So you want to make a hairspring….

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  • #49016
    tmac1956
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    All:

    I once entertained the thought… but then I woke up sane.

    Here’s what it takes to make one.

    https://www.youtube.com/watch?v=X1_Jh81-Q4Y

    Enjoy!
    Tom

    #57430
    david pierce
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    Tom,
    Rolex has a Youtube video showing their hairspring manufacturing operation. I have no idea what their machine cost but it is certainly beyond the budget of most other watch factories. I wonder where a small operation like Roger Smith buys his hairsprings. The research on the metallurgy alone would be beyond the budget of most watch factories.
    david

    #57431
    arutha
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    The way they used to make hairsprings(Blued steel), and how they taught it in the swiss watch school wasn’t too difficult. Three or four lengths of hairspring wire(depending on how big you wanted the spaces between the spring coils) were wound into a purpose made device(A little bit like a pocket watch mainspring winder), and then heated until blue, then quenched. I have yet to see one of these tools come up for sale and even if I could find one I have no idea where to buy the flat wire.
    Paul.

    #57432
    tmac1956
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    Paul:

    I have enough information on the winding tool to build one. Like you, however, I have no idea where to find the material. I suppose if you bought $10,000 worth at the time, you could find it.

    Later,
    Tom

    #57433
    tmac1956
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    Paul:

    I have enough information on the winding tool to build one. Like you, however, I have no idea where to find the material. I suppose if you bought $10,000 worth at the time, you could find it.

    Later,
    Tom

    #57434
    david pierce
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    Tom,
    The problem with the blue tempered steel is it turns your balance wheel into a thermometer. This presents a problem maintaining equal time over a temperature range. This was the reason, as you already know, for the split bimetal compensating balance wheel. The modern hairspring metals did away with the need for the split balance wheel and watches made with modern manufacturing techniques now use a solid monometalic wheel. If you notice the underside of a modern balance wheel you will see little holes drilled on one side of the rim. This is because the wheels are now dynamically balanced and the holes are the removed metal on the heavy side of the wheel. This is a better manufacturing process as it produces a more stable and in balance wheel, but would be finanically out of reach for a company making a small quantity of wheels. This is why some of the small low production shops still use wheels with balance screws. This, of course, flys in the face of observation when one looks at a master watchmaker selling only a few watches a year for $100,000 and up per watch. When the customer looks at all of the timing screws on the balance they feel that they are looking at the very finest quality available today.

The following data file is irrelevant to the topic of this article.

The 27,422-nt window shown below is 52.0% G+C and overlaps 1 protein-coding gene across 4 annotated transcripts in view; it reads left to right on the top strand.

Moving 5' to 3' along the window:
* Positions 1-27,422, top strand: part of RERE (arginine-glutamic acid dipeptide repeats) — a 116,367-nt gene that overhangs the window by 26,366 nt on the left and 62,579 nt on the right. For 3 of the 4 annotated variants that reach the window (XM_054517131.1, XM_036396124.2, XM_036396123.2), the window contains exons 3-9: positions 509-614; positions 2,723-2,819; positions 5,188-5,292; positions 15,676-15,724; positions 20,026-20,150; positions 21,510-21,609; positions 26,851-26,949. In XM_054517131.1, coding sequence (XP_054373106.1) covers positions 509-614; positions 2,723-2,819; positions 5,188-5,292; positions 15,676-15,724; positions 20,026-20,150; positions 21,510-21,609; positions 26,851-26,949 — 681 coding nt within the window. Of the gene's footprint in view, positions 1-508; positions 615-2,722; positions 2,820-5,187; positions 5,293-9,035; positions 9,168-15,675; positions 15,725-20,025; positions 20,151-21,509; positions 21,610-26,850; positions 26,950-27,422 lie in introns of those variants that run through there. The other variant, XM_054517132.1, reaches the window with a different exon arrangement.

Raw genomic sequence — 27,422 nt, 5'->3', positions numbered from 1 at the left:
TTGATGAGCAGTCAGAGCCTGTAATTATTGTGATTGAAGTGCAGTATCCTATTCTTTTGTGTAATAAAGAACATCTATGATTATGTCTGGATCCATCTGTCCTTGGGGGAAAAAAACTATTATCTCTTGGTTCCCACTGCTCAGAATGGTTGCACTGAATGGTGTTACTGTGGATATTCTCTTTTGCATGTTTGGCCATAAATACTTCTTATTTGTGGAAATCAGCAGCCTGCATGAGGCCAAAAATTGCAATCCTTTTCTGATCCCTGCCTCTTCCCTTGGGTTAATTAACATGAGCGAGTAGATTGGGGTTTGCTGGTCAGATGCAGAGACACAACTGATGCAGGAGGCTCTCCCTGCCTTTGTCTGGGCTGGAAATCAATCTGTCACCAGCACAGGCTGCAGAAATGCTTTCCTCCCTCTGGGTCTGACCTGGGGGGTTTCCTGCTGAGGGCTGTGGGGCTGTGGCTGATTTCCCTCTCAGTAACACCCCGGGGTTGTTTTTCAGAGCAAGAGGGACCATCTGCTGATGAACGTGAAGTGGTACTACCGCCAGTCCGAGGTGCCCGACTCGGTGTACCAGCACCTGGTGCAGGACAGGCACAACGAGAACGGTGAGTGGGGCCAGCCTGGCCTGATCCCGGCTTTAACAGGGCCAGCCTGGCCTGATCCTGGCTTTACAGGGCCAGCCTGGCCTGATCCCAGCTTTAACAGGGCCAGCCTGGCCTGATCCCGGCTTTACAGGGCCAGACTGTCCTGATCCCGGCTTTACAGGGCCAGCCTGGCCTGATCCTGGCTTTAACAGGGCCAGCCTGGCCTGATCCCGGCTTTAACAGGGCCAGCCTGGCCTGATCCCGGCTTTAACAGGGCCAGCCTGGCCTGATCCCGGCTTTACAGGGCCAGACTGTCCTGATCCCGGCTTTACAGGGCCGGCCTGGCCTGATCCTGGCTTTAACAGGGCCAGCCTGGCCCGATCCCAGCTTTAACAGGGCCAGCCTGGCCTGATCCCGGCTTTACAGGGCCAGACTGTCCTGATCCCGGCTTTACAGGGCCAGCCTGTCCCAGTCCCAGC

david

    #57435
    tmac1956
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    david:

    That’s interesting. I’ve seen monometal balance wheels with horizontal weights, but the creator’s name escapes me. It sure seems like a better solution as does the one that you descibed. I suppose we are just looking at old technology thinking there have been no recent advancements when — just as in every area – there most certainly has.

    Thanks,
    Tom

    #57436
    david pierce
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    Tom,
    I that is a Rolex balance wheel. I believe, all things being equal, that simpler is better. Occam’s Razor applies to balance wheels as well.
    david

    #57437
    tmac1956
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    Hey:

    If you could find one of a small enough diameter, then I wonder if guitar string might work? The smallest I’ve found is 0.006 inches. If they make one small enough, then I suspect they would have to be rolled flat as well… perhaps something like this would work…

    http://www.ebay.com/itm/400666990640?_trksid=p2055120.m1438.l2649&ssPageName=STRK%3AMEBIDX%3AIT

    I’m just playin’ around with the idea again.

    Later,
    Tom

    #57438
    tmac1956
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    All:

    Just to follow up… I found some tiny strings used on an octave guitar. I’m waiting on the diameters to see how small they actually are.

    Thanks,
    Tom

    Update… The wire will need to be about 0.0018″ in diameter so I know these will be way bigger. They would need to be drawn down to size. However:

    “If it [the hairspring] is off by a mere 0.1 microns, the resulting escapement can deviate by up to three minutes a day.”

    http://www.watchesbysjx.com/2010/11/manufacture-of-hairsprings-at-lange.html

    Man… 1 micron? Oh well.
    Tom

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tmac1956So you want to make a hairspring….